PHOTO COURTESY OF GREEN ST. RECORDS

[ THE LIFELINE ]

Local band, The Elanors as seen in their latest press photo from Green St. Records.

The Lifeline is a unique band made up of two friends from New York.This guitar and violin duo wrote several songs together and made their first concert debut in Long Island, N.Y., during the summer of 2003. In 2004, the band independently released their first EP to critical acclaim (and radio airplay) in upstate New York. After acquiring an astounding new rhythm section, the duo was given the opportunity to record their latest group of songs in their entirety, producing the album Where There is Life, There is Hope…. The Lifeline put their musical style somewhere in a complicated

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“It’s supposed to be as real as possible in these comedic circumstances where you’ve got these people with these huge wants, and they’re just doing whatever they can to get it. But Bobby isn’t really doing everything he can. He’s a little insane.” Patrick Galvin, director

RI OF ON D' A AN RI

Omniscient Presence, a conscious hiphop group, is made up of two members from the Chicagoland area. Edward Moses and Victor Carreon get their name from a line in the Company Flow song “Patriotism.” Moses describes the music he produces as lyrically complicated and slightly arrogant, while demonstrating strong pride in craftsmanship. Primary musical influences include Company Flow, Aesop Rock, Binary Star and several local MCs. According to band member Moses, “hip hop is something you live”.

O

[ OMNISCIENT PRESENCE ]

AD

Elsinore blends acoustic guitar and fourpart harmony to create a sound they describe as acoustic folk/rock/alt-country. Led by Ryan Groff on guitar and vocals, their influences range from bluegrass to rock and Latin, earning comparisons to Crosby Stills & Nash. Originally a softer acoustic trio, the group has expanded into a quintet featuring congas, piano and additional vocals and is beginning to blend in electric guitar at live shows. Elsinore has been named house band at

[ SHIPWRECK ]

Noah M.S. Harris, Adriel Harris and Joshua Lucas are known as The Elanors. Their debut, A Year to Demonstrate, is available directly from Champaign label Isidore Records. The Elanors share personal, reflective, heartfelt music with lyrics that touch upon the many aspects of living, loving and knowing in ways that truly engage the listener.

[ ELSINORE ]

mix of A.F.I. and Pink Floyd but delivered with their distinct violin melodies and edgy vocals.

O

[ THE ELANORS ]

Bullet Called Life brings a refreshing variety of sound to the local music scene. This rock and roll band brings back oldschool guitar solo classic rock.The four met in high school in their hometown of Oak Lawn, forming The Wheel, which later evolved into Bullet Called Life. Inspirations for their style came from bands such as Led Zeppelin, Black Sabbath, the Rolling Stones and Pink Floyd, which can be heard in their newly released EP (available at bulletcalledlife.com).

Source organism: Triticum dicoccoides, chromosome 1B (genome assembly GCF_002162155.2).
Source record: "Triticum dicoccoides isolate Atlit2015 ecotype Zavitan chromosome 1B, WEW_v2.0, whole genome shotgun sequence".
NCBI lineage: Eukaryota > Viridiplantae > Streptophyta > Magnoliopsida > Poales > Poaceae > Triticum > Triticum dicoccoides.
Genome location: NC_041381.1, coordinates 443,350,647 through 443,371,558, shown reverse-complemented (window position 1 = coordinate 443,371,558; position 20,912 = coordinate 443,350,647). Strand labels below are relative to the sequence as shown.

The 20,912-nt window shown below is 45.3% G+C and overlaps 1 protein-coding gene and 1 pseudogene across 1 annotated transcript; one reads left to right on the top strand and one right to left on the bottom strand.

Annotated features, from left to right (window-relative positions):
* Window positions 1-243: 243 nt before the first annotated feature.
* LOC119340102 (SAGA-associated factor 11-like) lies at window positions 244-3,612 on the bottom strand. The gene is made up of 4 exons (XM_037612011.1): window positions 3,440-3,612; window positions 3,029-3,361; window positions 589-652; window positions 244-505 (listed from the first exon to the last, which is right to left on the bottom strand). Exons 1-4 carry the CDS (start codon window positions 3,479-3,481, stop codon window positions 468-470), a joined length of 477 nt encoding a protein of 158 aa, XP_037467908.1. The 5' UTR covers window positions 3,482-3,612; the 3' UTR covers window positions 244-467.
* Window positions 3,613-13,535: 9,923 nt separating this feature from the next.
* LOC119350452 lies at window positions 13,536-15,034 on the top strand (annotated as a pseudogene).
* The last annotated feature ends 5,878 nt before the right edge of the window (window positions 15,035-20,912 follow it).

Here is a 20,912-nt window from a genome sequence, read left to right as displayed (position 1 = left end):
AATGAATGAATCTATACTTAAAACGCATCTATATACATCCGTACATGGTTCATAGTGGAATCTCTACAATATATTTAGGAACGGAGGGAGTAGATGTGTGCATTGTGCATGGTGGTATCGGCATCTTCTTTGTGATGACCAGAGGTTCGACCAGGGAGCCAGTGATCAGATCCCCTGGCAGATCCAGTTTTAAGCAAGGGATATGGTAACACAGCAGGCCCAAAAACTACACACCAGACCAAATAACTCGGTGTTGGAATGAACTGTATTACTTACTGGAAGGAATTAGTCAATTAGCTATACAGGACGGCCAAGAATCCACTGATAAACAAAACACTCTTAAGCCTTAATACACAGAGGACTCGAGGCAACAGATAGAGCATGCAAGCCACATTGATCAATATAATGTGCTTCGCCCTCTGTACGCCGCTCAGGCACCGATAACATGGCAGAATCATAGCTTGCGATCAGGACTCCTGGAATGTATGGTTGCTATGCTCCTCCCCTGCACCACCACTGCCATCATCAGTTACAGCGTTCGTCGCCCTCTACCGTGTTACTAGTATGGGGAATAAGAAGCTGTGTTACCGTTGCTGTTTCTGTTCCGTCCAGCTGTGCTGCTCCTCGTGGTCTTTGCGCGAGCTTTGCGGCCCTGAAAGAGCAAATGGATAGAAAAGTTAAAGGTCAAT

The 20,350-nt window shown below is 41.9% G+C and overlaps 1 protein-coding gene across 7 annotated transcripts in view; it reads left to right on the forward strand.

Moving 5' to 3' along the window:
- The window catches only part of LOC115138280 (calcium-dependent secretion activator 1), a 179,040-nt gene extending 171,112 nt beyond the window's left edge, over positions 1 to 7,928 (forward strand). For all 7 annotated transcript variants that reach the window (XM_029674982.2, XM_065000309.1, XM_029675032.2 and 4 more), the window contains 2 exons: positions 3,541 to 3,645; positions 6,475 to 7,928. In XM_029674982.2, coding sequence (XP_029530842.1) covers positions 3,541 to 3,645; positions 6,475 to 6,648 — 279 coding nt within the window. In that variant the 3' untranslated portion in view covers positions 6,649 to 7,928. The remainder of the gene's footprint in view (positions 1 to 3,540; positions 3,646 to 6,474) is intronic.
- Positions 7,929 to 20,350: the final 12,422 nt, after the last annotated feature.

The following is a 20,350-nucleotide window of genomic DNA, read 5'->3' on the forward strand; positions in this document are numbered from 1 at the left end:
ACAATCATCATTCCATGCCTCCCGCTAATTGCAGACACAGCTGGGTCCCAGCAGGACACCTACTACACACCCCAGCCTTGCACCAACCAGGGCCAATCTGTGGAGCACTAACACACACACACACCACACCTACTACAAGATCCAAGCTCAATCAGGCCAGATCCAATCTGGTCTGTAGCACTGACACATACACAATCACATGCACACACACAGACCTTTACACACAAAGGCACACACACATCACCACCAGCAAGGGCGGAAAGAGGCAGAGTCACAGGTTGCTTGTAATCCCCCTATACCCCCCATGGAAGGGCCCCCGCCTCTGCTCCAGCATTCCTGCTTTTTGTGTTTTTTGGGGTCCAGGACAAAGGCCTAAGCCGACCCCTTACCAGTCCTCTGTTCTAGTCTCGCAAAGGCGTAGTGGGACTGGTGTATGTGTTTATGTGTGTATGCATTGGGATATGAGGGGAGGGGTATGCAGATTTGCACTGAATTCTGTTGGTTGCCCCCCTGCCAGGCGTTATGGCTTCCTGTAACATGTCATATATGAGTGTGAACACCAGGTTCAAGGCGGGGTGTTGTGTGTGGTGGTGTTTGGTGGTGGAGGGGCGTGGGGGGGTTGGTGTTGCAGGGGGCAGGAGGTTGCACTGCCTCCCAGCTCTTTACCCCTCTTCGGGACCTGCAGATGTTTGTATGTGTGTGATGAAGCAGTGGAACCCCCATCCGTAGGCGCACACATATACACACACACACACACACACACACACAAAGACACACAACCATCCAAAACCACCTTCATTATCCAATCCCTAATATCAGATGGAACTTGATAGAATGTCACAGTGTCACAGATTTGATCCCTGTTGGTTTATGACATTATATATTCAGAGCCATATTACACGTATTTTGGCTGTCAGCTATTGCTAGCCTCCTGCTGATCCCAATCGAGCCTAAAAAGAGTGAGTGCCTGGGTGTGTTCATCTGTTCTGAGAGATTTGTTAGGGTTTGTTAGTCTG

Champaign’s White Horse Inn, and the group will release their six-song EP on Jan. 29 at Jackson Ave. Coffee in Charleston.

Patrick Galvin, director of Bobby Gold Goes to Hell, takes notes during a rehearsal.

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reen St. Records, the only studentrun record label in the Big Ten, has announced the bands appearing on this year’s compilation album, titled Playlisted. As in the past, each of the 13 bands will record a track at Champaign’s Pogo Studios with producer Mark Rubel, but this year things are bigger. Each band will receive eight hours of studio time, twice as much as last year, and the label will distribute an additional thousand copies of the upcoming compilation. Following is a short profile of what to expect from Playlisted.

[ BULLET CALLED LIFE ]

PH

COMPILED BY KYLE GORMAN

[ TRIPLE WHIP ] Lacing unpredictable funk, indie rock and hip hop laced with a jazzy edge, Triple Whip creates texture out of minimalism. Bass-riffs, clean and sparse guitar, and Santanu Rahman’s eclectic vocals, which draw from various genres of film, lead to Triple Whip’s branding as “Cinema Art Rock.” The group’s debut full-length, Slapshot (Innocent Words), was recorded by Matt Talbott (Hum) with help from Rick Valentin (Poster Children). The band has played as part of the Asians in Rock tour and GrrrlFest, appeared on local TV and radio, and played with The Unicorns and Salaryman. [ SINCERELY CALVIN ] Sincerely Calvin is a pop-rock band with a punk-ish groove. During the past two years, they’ve become a favorite for house parties, striking up a dedicated following. After taking a short break last semester to study abroad, the band is back this year with new songs and a new attitude.The group is led by vocalist Jack McCabe (also of Irish group Spiral Seisiun). s o u n d s

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BRIAN WARMOTH • ARTS EDITOR

U